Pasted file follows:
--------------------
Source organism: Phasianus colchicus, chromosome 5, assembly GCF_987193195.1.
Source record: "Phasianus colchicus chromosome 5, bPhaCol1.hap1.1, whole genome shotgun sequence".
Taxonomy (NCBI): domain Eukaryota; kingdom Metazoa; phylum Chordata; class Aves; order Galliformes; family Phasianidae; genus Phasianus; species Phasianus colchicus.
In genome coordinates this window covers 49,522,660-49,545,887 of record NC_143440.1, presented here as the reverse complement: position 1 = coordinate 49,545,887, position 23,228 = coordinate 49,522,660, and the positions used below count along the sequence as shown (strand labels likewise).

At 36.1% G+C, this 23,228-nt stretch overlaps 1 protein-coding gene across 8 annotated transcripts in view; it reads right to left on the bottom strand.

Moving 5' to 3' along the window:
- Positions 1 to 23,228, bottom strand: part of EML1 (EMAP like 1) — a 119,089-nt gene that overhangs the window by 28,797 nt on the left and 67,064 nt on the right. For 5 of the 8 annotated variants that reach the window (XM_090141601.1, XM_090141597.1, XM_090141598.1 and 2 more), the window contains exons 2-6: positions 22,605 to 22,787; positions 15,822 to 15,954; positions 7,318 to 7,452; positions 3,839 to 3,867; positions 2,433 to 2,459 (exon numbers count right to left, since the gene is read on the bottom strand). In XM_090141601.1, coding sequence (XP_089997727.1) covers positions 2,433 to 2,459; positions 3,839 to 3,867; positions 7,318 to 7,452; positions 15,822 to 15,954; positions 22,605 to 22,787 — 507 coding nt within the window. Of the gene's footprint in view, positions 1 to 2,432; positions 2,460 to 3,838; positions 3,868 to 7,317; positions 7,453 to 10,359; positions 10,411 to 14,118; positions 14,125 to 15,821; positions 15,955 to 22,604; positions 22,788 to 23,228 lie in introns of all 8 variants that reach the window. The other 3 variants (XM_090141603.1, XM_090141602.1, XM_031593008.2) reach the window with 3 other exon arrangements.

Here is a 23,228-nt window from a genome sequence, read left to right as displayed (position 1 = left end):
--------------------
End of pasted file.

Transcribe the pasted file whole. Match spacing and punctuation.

Source organism: Phasianus colchicus, chromosome 5, assembly GCF_987193195.1.
Source record: "Phasianus colchicus chromosome 5, bPhaCol1.hap1.1, whole genome shotgun sequence".
Taxonomy (NCBI): domain Eukaryota; kingdom Metazoa; phylum Chordata; class Aves; order Galliformes; family Phasianidae; genus Phasianus; species Phasianus colchicus.
In genome coordinates this window covers 49,522,660-49,545,887 of record NC_143440.1, presented here as the reverse complement: position 1 = coordinate 49,545,887, position 23,228 = coordinate 49,522,660, and the positions used below count along the sequence as shown (strand labels likewise).

At 36.1% G+C, this 23,228-nt stretch overlaps 1 protein-coding gene across 8 annotated transcripts in view; it reads right to left on the bottom strand.

Moving 5' to 3' along the window:
- Positions 1 to 23,228, bottom strand: part of EML1 (EMAP like 1) — a 119,089-nt gene that overhangs the window by 28,797 nt on the left and 67,064 nt on the right. For 5 of the 8 annotated variants that reach the window (XM_090141601.1, XM_090141597.1, XM_090141598.1 and 2 more), the window contains exons 2-6: positions 22,605 to 22,787; positions 15,822 to 15,954; positions 7,318 to 7,452; positions 3,839 to 3,867; positions 2,433 to 2,459 (exon numbers count right to left, since the gene is read on the bottom strand). In XM_090141601.1, coding sequence (XP_089997727.1) covers positions 2,433 to 2,459; positions 3,839 to 3,867; positions 7,318 to 7,452; positions 15,822 to 15,954; positions 22,605 to 22,787 — 507 coding nt within the window. Of the gene's footprint in view, positions 1 to 2,432; positions 2,460 to 3,838; positions 3,868 to 7,317; positions 7,453 to 10,359; positions 10,411 to 14,118; positions 14,125 to 15,821; positions 15,955 to 22,604; positions 22,788 to 23,228 lie in introns of all 8 variants that reach the window. The other 3 variants (XM_090141603.1, XM_090141602.1, XM_031593008.2) reach the window with 3 other exon arrangements.

Here is a 23,228-nt window from a genome sequence, read left to right as displayed (position 1 = left end):